Three of these plots have been dedicated to cashew agroforestry and the other three integrate cashew and mango on the same piece of land.
All six plots have Sanae siamea (Cassia) as boundary hedges to serve as windbreak and additional foliage to provide soil cover and a strip of leguminous shrubs with the purpose to improve the nitrogen content of the soil.
The six conservation agricultural demonstration plots have been cited considering the varying soil characteristics of the station. The center is also being supported with a 15-acre area for the trial of new conservation agriculture technologies that is adaptive to the Northern Savanah agroecological zone.
Intercropping practices, crop rotation practices, cover crops adaptive to the area and leguminous shrub integration suitable for the area are being tried and tested for upscaling in the project intervention communities.
The intent of these interventions is to assess the improvement of soil fertility over time which would then form an empirical basis for future interventions in terms of appropriate practices required for the amelioration of soil fertility. Also, this would provide a good basis for the training of agricultural extension agents and farmers on best conservation agriculture and agroforestry practices for replication.
Participants at the conservation agriculture manual validation workshop ⎮ Photos: © GIZ
Over the past year, the project has also established 18 community conservation agriculture demonstration plots across the North-Western part of Ghana. During this period, these plots have served as learning grounds for farmers in the communities and have since enabled the project to train almost 2,000 farmers on the core principles of conservation agriculture.
The training was spearheaded by agriculture extension agents whose operational areas fall within the project communities as this was intentionally fashioned to ensure the sustainability of the interventions especially after the cycle of the project.
For 2022 the intent for this is however to propel and ensure increased adoption of conservation agriculture and to upscale the demonstration plots from 18 to 50 communities, as it has proven to be a more viable approach to disseminating conservation agriculture techniques.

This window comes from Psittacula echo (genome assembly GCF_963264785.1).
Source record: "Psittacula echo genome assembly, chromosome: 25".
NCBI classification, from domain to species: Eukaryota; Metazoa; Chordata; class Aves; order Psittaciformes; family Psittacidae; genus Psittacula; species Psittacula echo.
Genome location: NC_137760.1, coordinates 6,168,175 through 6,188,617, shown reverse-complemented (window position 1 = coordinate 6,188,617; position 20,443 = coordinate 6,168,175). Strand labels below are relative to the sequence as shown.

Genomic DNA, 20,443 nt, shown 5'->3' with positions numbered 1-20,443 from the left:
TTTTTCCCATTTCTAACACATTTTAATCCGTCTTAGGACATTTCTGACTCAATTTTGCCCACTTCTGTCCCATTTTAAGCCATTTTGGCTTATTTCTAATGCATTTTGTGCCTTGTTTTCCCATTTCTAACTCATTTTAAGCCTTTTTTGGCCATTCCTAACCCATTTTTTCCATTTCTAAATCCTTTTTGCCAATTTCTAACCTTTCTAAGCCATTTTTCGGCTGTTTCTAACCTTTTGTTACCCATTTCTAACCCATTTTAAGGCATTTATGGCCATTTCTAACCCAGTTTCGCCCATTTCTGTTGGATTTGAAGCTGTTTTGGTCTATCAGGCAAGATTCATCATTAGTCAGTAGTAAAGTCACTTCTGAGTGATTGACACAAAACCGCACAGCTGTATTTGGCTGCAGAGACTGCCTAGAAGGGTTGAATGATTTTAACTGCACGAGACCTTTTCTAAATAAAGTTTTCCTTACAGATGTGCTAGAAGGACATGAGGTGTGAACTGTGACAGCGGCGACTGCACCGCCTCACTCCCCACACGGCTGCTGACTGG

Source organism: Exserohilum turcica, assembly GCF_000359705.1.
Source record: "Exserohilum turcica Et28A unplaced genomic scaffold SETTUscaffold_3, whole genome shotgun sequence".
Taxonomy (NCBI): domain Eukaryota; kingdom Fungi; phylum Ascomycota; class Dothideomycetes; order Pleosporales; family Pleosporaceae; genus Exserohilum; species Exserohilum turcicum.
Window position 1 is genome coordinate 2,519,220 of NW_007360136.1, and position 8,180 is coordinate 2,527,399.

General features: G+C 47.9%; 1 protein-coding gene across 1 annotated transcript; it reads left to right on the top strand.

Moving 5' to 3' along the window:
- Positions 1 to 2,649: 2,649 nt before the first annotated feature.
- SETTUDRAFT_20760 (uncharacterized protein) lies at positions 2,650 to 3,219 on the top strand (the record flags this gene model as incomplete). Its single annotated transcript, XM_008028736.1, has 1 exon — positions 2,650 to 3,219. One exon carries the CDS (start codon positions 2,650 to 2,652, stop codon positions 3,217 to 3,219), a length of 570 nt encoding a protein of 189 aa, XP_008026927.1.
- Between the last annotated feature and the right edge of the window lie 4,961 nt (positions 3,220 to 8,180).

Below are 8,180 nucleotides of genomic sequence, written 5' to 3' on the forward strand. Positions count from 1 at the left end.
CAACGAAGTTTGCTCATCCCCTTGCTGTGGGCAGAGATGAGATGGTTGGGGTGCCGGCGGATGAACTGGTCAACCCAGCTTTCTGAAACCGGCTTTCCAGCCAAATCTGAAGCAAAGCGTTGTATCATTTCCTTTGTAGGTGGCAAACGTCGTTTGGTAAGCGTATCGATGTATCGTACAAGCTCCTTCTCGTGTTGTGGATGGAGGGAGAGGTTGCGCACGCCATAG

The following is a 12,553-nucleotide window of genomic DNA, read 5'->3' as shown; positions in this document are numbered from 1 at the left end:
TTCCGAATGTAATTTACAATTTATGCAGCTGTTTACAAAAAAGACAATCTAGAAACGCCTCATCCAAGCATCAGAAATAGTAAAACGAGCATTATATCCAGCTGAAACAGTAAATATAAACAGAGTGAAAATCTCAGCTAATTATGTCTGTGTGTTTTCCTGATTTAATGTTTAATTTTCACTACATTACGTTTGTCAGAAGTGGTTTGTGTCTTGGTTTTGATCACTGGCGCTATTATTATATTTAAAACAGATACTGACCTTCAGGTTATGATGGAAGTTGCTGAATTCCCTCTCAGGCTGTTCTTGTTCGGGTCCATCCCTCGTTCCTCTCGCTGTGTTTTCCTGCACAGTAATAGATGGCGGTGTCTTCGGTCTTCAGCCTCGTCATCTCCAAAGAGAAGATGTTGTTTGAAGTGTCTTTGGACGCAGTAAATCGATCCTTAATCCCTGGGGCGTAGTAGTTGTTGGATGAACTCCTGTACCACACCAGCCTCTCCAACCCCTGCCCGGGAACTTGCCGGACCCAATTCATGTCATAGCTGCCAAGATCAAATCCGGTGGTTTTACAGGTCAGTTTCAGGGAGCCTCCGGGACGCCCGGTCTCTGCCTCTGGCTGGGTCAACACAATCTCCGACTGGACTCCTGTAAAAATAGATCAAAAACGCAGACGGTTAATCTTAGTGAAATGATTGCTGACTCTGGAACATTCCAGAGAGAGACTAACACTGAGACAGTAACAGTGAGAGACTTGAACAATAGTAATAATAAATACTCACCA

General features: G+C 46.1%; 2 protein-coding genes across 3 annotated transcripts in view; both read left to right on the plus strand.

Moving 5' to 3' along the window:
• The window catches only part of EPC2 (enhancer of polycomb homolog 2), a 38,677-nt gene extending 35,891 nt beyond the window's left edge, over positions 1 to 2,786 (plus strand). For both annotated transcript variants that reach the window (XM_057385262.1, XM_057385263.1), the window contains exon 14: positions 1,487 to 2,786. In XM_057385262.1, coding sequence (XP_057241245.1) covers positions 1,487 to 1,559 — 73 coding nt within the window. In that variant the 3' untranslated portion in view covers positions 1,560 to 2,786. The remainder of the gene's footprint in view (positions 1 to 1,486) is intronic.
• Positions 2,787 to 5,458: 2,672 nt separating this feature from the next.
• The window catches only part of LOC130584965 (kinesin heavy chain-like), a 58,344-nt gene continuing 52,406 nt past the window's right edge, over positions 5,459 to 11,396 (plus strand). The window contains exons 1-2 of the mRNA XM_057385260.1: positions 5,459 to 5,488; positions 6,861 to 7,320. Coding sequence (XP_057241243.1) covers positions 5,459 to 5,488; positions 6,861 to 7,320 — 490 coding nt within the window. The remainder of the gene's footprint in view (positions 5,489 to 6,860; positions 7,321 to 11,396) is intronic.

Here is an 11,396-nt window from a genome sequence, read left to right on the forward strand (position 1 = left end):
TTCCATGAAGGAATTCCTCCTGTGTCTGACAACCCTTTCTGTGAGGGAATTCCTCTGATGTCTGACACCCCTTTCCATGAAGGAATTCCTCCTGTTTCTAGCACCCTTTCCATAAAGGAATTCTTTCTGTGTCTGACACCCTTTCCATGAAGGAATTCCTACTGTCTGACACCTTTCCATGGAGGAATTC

Farmers get the opportunity to see whatever is being disseminated, ask as many questions as possible while learning along the developmental stages of the crops and the outcome of the interventions.
In order to achieve this milestone resource persons were trained on the principles and practices at the only conservation agriculture center of excellence in the country (i.e. the Center for No Till Agriculture) to be better equipped for step-down training. A total of 76 resource persons were trained comprising of 20 agriculture extension agents, 39 farmers and 17 master trainers from ComCashew’s master training program.
Training at the Center for No Till Agriculture
Photos: © GIZ
Mechanization has been one of the factors bedeviling the full adoption of conservation agriculture. The required equipment is unavailable in the North-Western part of Ghana, making it difficult for farmers to practice minimum tillage as a principle.
Farmers are compelled to keep on using the disc plow as a land preparation tool. This, coupled with the use of tractors that are not conservation agriculture friendly, continuously disturb the soil structure and essentially defeats the purpose of mechanization in conservation agriculture.
As a result of this shortfall, the project has invested in six conservation agriculture friendly tractors and 40 conservations agriculture implements to provide ready services for farmers in the area to propel the adoption of conservation agriculture. These implements involve rippers, harrows, pneumatic planters, boom sprayers and jab planters. With the availability of these implements, some 600 acres were ripped and planted during the 2021 production season.
Conservation agriculture equipment ⎮ Photo: © GIZ